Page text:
British press Orion is offering abridged versions of such classics as Moby Dick, Anna Karenina, Vanity Fair, and The Mill on the Floss, cutting each nearly in half. According to an article in last week’s New Yorker, they’re being edited by today’s standards with today’s readers in mind. In other words, they’re cutting out the ramblings, the careless asides, the travel logs, the digressions, the stuff that you needed to pad your prose with when there was nothing to do on long winter nights but read—the lengthier the better, something that would last.
I’m thinking in some cases, it might work. As Adam Gopnick the writer of the piece says of Moby Dick, "...the subtraction does not turn good work into hackwork; it turns a hysterical, half-mad masterpiece into a sound, sane book, but lacks its flaccid, anxious self-consciousness: it is all Dick and no Moby."
There are a lot of works that could benefit from a bit of snipping. Take the Bible, for instance. Do we really need all those begats to get the point across? Of course the Catholics would argue that Protestants already abridged the good book by leaving out seven Old Testament treatises. But does the King James really get to the point quicker without them?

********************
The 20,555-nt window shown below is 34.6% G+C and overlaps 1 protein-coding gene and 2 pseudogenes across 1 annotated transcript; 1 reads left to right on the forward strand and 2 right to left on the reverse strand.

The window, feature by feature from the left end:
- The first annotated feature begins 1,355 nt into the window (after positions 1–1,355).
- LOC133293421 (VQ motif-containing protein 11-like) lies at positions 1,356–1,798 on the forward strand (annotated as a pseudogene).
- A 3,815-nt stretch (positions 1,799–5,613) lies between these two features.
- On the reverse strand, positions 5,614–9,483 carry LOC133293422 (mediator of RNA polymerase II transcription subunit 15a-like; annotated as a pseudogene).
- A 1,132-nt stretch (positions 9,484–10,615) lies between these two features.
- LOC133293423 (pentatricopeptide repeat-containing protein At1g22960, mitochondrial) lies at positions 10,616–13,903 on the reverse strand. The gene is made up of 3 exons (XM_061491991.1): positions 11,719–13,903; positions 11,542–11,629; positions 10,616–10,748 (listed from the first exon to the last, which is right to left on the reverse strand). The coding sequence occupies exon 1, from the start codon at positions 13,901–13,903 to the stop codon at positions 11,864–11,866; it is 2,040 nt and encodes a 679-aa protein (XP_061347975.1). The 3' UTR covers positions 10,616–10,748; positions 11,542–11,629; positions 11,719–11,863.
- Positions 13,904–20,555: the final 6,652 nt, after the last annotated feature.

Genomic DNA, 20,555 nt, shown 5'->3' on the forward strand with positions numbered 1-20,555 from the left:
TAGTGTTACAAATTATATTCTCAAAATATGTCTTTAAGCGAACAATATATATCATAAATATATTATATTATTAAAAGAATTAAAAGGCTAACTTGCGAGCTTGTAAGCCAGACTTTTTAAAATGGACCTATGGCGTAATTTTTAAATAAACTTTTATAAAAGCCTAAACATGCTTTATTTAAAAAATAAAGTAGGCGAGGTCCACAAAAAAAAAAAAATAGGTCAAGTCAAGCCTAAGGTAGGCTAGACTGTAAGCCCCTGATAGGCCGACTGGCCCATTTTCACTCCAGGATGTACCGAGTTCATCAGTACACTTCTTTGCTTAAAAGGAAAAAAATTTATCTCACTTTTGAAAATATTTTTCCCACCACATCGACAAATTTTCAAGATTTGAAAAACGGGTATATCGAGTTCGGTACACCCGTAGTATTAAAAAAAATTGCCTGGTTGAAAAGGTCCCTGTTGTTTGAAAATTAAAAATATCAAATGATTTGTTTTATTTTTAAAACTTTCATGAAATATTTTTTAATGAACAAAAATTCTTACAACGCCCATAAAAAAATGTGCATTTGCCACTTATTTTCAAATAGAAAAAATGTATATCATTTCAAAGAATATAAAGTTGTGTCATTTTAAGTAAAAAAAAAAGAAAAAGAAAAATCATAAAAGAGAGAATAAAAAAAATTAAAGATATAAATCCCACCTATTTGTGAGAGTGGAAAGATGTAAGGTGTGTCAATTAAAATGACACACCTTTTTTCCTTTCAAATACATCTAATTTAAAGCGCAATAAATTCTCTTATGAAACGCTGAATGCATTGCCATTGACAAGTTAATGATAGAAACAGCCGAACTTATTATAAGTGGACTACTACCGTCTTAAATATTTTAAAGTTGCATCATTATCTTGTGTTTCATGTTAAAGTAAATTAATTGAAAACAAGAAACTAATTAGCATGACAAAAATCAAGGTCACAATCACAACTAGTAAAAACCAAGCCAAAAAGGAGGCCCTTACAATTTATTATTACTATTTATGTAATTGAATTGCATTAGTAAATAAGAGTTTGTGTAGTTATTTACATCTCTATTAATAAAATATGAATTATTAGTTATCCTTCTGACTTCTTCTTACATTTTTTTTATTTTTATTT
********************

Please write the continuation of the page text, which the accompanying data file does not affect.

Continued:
It’s a thrilling and scary thought to have masterpieces abridged. On the one hand, they might become more accessible to the masses who thought these old pieces too cumbersome, not only in girth but in depth of prose. But on the other hand, wouldn’t we be cutting out the very soul of these books, their special place from a special time, be it the best of times or the worst of times? Or am I just being sentimental? We’ve all heard when smirking writers submitted works by Jane Austen and Dickens to publishers, changing the name of the author and perhaps a few characters but keeping the prose in tact and getting a rejection for them. But we know that yesterday’s prose belongs in yesterday. You can’t belabor a blade of grass in your novel today, no matter how literary it is. But there is something about tampering with...well. Success, I guess. Though Moby Dick in its time was a dismal failure. Go figure.
If we are lucky enough to produce a classic, what will it look like a hundred years from now? Will Crispin become a novella? In this busy world of ours, how many of us have time to plug in a novel directly to our cerebral cortex? Not many. We offer the pill size version of classics. Simply swallow, and in ten seconds, you will feel the essence of the novel. Mmmm. All that prosey goodness.